• @mike, I wasn't proposing that the OP lie. I thought he was trying to understand better how he spends his time. (The parenthetical comment was my inference, and maybe I should have made that clearer.) Commented Jul 14, 2013 at 16:46

Since you're working at a office, why don't you use Office ;) You could invest some time to create a nice little excel template.

A guy working next to me does that, not for your reasons, though. He keeps track of his time, because he is involved in a lot of different projects.

As a sidenote. I wouldn't keep track of things that are just taking minutes. But if you're spending 30mins+, it's probably a good idea.

If you're such a handy guy, why don't you extend your position to a job where people can actually seek your advice?


I came off with another idea, after I read the comments.

It is openly known that you're the handy guy, so bring that up in the next meeting (maybe via mail, but I recommend the meeting). Tell people how these interruptions disturb your workflow, and that a interruption of 5minutes can lead to an effective time loss of 30+mins, since it disturbs your state of mind.

Ask what the others think about it. And how your situation could be improved.

  • A solution would be to have opening hours. People can seek your advice from 10 a.m. till 1 p.m. or sth. like that. For the rest of the day you would like to focus on your work.

  • Ask people to address their problems via email, so you can decide when you want to take a look at the mail. Answer it via mail, or maybe even go to them in person.

  • Maybe combine these two approaches. Opening hours, where people can come by and for the rest of the time ask people to address their needs via mail.

  • 2
    A half-dozen "5 minute requests" eat a half hour every day. I've had days where I've gotten a half-dozen "quick questions" in a matter of 2 hours. If you're programming or debugging a system (aka "in the zone" or in a mental state of "flow" - but this isn't exclusive to programmers), a 5 minute interruption in your concentration can easily cost you 30-60 minutes. If you're getting interrupted to the point where your own work suffers, you need to be documenting the interruptions - even if you just keep tally marks on a post-it next to your mousepad.
    – alroc
    Commented Jul 12, 2013 at 20:01
  • In the end, regardless of how he keeps track of the times, people will interrupt him. So that is the 'problem' to be solved. He should extend his position, maybe take more responsibility. Or maybe change the field? I don't know exactly, but I don't think it's a good practice to make a mark everytime someone asks you a question. There should be another, better, solution.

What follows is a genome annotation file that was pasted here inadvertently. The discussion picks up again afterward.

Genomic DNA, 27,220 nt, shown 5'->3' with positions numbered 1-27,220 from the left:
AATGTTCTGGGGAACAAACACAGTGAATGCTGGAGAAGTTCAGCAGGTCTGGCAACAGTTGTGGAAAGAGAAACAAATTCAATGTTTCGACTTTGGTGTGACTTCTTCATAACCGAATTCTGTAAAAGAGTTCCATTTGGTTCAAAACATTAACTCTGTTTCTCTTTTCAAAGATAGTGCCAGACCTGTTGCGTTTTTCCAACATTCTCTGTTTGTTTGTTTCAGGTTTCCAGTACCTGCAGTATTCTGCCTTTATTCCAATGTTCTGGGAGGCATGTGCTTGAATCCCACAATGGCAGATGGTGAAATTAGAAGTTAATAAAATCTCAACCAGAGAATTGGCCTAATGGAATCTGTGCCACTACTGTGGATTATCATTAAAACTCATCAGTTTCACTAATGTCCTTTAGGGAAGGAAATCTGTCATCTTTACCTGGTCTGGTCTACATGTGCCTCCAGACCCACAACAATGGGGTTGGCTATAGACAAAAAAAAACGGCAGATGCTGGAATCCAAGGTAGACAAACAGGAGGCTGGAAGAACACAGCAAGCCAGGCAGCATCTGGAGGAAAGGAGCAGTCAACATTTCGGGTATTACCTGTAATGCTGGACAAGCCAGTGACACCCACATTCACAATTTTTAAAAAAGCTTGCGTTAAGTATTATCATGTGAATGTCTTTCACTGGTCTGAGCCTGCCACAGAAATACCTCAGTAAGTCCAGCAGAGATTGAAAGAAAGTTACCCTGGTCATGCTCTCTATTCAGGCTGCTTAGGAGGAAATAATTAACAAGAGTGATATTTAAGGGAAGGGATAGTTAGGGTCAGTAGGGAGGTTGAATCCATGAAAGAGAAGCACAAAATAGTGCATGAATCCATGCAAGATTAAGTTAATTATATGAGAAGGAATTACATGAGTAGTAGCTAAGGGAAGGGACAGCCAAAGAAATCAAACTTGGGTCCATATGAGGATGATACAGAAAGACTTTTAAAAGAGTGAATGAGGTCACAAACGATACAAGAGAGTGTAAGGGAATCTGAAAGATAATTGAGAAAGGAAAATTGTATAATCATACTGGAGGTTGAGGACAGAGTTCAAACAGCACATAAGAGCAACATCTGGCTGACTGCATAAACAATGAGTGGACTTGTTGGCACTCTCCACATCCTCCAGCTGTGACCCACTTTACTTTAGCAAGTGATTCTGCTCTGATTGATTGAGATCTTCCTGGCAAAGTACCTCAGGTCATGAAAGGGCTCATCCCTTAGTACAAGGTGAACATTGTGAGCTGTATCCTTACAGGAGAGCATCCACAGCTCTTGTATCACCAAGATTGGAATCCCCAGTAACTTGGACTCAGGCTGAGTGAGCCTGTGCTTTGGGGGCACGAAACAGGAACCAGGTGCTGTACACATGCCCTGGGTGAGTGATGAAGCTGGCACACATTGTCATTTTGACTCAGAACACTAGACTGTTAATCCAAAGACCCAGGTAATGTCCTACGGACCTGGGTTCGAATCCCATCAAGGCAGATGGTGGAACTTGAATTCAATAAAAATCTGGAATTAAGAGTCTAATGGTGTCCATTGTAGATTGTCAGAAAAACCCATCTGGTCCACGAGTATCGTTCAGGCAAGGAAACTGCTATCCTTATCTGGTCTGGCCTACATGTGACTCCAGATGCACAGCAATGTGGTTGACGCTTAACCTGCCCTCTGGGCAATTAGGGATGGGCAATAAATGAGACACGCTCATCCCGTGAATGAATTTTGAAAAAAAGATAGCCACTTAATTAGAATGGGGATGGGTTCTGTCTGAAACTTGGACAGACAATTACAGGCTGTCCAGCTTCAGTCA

– mike
    Commented Jul 12, 2013 at 23:00
  • A spreadsheet is good for things that take more than 20 minutes, because the overhead from it is also high. People seek my advice already, but the company doesn't pay me just to help people, also to do my own work, which suffers from this. @alroc I've thought about it, but giving advice is not enough for me, especially since often I'm not getting credit for my help, I need to create things that are "mine" to be happy with my job.
    – Didi Kohen
    Commented Jul 13, 2013 at 6:48
  • The edit made it worth a vote up, I think you should split it to two answers since they are really different. The opening hours and email ideas are good, but not as relevant in my case, since lots of the things are time-sensitive.
    – Didi Kohen
    Commented Jul 13, 2013 at 15:56
  • 1
    @DavidKohen, ok thanks for the clarification. (I just wanted to make sure I was answering the right question. :-) ) Commented Jul 15, 2013 at 19:56

Register on a site like Harvest and simply enter your time spent on activities there. You can take the opposite approach of tracking the time you're actually working and when someone asks you to help them, stop your timer and restart when you're ready to get back to work. The difference between the time you worked and the time you spent at the office (minus lunch) is the time you spent helping others.


I keep a journal of what I am working on each day, with the times and project information. It's a simple text file, but the format isn't very important.

I put in the time I come in and the project, and any notes that I might find useful about what I am doing. If I am interrupted, I put the time down, help them, and then make a note about what I did, then put the time down and go back to what I was working on.

This has several advantages. If I want to know how much time I spent on something, I can go back and find out, but I'm spending very little time tracking something that I may not want to check. I do have to put in some time at the end of the day, and I can look at my journal and tell how much time I spent on each project. I send a weekly status report to my boss, and I look at this to see what I worked on during the week and issues I had that are still unresolved. And if I remember solving the same problem in the past, I can easily search my journals, find how I fixed it last time, and resolve it quicker this time. (This is especially handy for me, since I don't remember the details for more than a week or so.)

So, I am tracking the time, but not adding it up unless I need to know. It takes seconds to write it down, as I have the journal open for notes at all times anyway.